Archives for posts with tag: Tate Modern

The artist Tino Sehgal creates live encounters is currently showing at the Tate Modern.  Sehgal who studied dance and ecconomics, work is challenging on several levels.

Central to his work is the ideology that there should be non product or at least lasting physical product to his encounters as he feels that the question of production is key to his generation of artists and that at this time we should be reducing our production.

The fact that Seghal none the less negotiates deals/contracts for his works which operate in our current economic structures.

This raised the question for me that if the arts were to be changed to this degree in that much of the contemporary arts were to become focused on non physical products, then that would surely also be reflected by similar shifts in other political and economic structures and understandings?

The idea of non product based art  challenges the basic human insinct to produce things and therefore  Sehgal’s work is of interest (particularly at this time with the current world economic situation) as it calls into question not only our economic reliance on production but also the economic structures we have in place that provide a given for our cultural attainments and how we bestow cultrual worth.

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On Thursday 22nd March at 8pm The Tate Modern broadcast a live performance of Jerome Bel’s ‘Shirtology’ which marked the launch of BMW Tate Live: Performance Room.

It was an event that was billed as being interactive which asked viewers to send in messages via Tweeting or Facebook.

Jerome Bel’s performance was followed by a live discussion session in which he took part answering questions sent in by the audience.

Jerome Bel discussed the notion of Western theatre values and that these values were being challenged by the internet and sites such as YouTube.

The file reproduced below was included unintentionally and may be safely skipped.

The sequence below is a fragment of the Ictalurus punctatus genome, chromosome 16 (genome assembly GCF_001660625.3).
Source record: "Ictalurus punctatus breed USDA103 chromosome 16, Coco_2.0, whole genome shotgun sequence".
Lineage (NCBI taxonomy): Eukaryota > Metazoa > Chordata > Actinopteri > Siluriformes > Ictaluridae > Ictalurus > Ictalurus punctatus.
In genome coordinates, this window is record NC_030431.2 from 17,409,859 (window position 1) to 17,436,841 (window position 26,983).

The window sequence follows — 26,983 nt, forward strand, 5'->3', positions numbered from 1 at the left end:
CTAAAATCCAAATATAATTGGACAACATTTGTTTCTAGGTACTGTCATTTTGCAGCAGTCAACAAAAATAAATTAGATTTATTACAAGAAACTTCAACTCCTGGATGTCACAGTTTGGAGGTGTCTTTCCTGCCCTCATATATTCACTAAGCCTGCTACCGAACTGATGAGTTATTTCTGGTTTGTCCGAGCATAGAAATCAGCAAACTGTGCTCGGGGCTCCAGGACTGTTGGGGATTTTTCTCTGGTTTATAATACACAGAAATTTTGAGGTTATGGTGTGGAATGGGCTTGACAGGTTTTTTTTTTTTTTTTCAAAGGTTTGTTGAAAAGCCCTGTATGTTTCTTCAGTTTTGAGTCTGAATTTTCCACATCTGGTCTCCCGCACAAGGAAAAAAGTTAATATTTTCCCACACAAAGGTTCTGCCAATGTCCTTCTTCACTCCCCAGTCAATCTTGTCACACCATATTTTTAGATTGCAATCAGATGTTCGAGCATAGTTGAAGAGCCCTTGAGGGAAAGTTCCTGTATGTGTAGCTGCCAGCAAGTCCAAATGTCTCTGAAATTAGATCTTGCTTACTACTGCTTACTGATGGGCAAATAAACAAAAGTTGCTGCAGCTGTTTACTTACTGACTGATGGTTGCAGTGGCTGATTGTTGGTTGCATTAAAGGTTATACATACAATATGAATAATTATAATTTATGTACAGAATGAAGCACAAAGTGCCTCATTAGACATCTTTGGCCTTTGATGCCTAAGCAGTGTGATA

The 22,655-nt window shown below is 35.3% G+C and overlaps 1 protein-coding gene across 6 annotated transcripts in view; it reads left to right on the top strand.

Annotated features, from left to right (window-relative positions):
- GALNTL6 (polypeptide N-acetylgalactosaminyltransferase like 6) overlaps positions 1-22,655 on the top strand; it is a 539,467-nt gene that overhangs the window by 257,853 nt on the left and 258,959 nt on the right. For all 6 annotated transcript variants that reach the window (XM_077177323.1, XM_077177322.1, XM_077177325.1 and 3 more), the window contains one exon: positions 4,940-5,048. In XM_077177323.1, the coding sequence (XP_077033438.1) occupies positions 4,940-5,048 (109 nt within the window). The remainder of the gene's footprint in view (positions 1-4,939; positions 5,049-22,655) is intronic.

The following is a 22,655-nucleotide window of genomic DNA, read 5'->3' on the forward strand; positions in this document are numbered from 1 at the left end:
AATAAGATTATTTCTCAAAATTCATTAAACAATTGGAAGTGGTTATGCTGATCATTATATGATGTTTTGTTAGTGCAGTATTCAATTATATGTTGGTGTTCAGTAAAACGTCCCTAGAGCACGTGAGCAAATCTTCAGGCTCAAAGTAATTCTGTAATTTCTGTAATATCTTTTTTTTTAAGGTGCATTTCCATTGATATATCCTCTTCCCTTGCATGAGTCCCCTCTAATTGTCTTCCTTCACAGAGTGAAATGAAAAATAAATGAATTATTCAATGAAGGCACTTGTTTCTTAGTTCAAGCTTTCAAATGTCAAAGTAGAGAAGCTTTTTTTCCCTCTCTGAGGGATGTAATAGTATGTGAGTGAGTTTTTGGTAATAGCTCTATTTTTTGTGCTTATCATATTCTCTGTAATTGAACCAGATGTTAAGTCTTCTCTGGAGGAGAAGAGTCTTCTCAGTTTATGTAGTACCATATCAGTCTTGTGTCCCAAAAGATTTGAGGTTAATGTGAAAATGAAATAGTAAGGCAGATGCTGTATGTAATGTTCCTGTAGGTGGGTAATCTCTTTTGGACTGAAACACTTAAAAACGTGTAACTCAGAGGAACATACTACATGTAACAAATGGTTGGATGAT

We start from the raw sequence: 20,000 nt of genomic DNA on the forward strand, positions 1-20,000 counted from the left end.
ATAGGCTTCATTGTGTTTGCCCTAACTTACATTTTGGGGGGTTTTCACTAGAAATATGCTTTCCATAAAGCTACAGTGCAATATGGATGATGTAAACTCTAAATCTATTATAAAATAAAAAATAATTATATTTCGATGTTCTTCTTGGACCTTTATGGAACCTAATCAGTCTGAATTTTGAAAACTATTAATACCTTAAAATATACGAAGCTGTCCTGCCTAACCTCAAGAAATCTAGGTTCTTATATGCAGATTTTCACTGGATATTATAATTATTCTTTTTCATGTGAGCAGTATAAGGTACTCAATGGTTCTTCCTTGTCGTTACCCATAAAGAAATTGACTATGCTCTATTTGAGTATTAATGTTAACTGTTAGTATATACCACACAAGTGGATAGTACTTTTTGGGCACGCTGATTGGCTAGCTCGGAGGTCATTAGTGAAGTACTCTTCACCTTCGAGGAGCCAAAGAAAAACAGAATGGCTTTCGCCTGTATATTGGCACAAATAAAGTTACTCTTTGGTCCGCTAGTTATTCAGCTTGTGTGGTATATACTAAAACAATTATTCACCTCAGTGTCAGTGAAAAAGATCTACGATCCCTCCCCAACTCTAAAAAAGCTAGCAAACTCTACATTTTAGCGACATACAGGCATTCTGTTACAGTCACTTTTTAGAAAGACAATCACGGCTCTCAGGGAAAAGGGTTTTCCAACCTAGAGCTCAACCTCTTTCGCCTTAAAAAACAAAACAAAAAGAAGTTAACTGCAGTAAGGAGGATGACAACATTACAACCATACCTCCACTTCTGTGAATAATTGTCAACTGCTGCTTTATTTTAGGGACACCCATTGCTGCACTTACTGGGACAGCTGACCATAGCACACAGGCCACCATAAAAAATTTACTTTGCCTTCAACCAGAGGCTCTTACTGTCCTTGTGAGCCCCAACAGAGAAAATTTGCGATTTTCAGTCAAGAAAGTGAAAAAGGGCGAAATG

An area that was brought in to focus for me was that of ownership and copyright.

Who owns a piece which is broadcast in this way once it enters a viewer’s home?

I took a series of screen grabs through out the performance’s broadcast and have made a very simple video using them; how is an artist going to retain rights to a piece or does a broadcast piece become in effect open source material? What if it becomes a viral video?

So for me the broadcast of this performance piece has raised these questions:

  • What exactly is owned and who owns it?
  • What rights does this ownership give?
  • Does interactive, something Bel stressed about the piece equal freedom of speech?
  • Does freedom of speech equal freedom intellectual copyright?
  • What is the difference for me as part of my creative practice to go to a theatre view a piece and then re create that or sample or refer to that work in a piece I choose to make.
  • Is there a fundamental difference using screen grabs (broadcast material) to create a video of the piece which I intend to raise questions?

Both the performance and the discussion that followed were great.

Click here to view a video of Shirtology performed in 2010 on the Julia Stoschek Collections website.

The next Tate Modern broadcast is on April 22nd.